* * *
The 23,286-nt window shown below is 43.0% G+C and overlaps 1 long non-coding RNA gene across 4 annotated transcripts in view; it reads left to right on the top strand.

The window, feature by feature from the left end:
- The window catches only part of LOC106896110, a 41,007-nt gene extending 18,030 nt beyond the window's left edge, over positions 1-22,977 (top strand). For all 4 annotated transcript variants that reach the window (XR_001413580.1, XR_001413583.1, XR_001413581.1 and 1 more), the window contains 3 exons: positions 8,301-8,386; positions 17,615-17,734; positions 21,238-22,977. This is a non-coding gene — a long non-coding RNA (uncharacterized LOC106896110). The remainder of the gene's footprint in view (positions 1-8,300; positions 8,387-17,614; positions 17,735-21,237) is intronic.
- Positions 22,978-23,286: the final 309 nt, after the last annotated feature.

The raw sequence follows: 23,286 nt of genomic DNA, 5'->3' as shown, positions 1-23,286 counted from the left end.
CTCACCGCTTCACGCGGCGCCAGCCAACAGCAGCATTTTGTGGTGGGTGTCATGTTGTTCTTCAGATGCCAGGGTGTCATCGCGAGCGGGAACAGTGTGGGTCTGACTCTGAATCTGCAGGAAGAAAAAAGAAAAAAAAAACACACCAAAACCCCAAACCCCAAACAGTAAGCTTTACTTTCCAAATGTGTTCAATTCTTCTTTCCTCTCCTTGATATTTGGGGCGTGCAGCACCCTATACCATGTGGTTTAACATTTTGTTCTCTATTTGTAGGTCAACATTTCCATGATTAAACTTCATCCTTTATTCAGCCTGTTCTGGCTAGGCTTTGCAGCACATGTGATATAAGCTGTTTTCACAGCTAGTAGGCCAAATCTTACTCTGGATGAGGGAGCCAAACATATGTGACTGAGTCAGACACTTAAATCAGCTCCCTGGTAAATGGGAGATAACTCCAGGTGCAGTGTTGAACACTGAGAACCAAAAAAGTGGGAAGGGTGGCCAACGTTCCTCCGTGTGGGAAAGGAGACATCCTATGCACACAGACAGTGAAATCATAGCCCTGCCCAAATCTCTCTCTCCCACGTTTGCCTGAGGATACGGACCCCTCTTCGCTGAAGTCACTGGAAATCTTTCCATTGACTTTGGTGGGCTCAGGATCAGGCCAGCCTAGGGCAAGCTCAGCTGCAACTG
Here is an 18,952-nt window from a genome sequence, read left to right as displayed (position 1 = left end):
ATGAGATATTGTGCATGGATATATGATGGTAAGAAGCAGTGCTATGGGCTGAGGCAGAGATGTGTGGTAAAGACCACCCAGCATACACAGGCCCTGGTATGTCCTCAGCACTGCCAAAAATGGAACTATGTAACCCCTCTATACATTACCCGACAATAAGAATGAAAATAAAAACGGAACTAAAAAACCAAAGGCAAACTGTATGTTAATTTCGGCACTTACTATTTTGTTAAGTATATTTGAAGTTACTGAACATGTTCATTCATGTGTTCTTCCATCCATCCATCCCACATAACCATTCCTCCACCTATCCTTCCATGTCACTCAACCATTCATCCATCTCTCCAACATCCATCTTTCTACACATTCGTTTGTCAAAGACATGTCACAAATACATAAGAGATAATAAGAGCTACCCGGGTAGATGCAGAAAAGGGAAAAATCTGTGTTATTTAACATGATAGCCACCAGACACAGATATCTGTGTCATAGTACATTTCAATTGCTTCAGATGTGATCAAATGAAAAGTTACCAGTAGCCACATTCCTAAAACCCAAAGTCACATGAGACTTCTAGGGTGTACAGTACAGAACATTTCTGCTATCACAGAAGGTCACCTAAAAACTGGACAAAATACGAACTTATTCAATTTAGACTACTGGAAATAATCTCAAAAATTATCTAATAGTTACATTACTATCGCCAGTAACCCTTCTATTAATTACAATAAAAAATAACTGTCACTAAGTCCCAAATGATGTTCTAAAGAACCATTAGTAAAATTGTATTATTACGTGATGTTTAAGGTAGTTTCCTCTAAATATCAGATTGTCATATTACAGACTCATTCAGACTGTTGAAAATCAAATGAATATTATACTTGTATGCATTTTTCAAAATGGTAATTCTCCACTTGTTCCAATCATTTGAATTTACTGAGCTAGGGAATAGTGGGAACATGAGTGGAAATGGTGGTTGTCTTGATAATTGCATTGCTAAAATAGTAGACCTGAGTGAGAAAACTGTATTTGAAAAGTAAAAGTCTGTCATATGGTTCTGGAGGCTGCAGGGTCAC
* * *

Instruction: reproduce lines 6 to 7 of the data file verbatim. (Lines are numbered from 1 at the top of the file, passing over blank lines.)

CTCACCGCTTCACGCGGCGCCAGCCAACAGCAGCATTTTGTGGTGGGTGTCATGTTGTTCTTCAGATGCCAGGGTGTCATCGCGAGCGGGAACAGTGTGGGTCTGACTCTGAATCTGCAGGAAGAAAAAAGAAAAAAAAAACACACCAAAACCCCAAACCCCAAACAGTAAGCTTTACTTTCCAAATGTGTTCAATTCTTCTTTCCTCTCCTTGATATTTGGGGCGTGCAGCACCCTATACCATGTGGTTTAACATTTTGTTCTCTATTTGTAGGTCAACATTTCCATGATTAAACTTCATCCTTTATTCAGCCTGTTCTGGCTAGGCTTTGCAGCACATGTGATATAAGCTGTTTTCACAGCTAGTAGGCCAAATCTTACTCTGGATGAGGGAGCCAAACATATGTGACTGAGTCAGACACTTAAATCAGCTCCCTGGTAAATGGGAGATAACTCCAGGTGCAGTGTTGAACACTGAGAACCAAAAAAGTGGGAAGGGTGGCCAACGTTCCTCCGTGTGGGAAAGGAGACATCCTATGCACACAGACAGTGAAATCATAGCCCTGCCCAAATCTCTCTCTCCCACGTTTGCCTGAGGATACGGACCCCTCTTCGCTGAAGTCACTGGAAATCTTTCCATTGACTTTGGTGGGCTCAGGATCAGGCCAGCCTAGGGCAAGCTCAGCTGCAACTG
Here is an 18,952-nt window from a genome sequence, read left to right as displayed (position 1 = left end):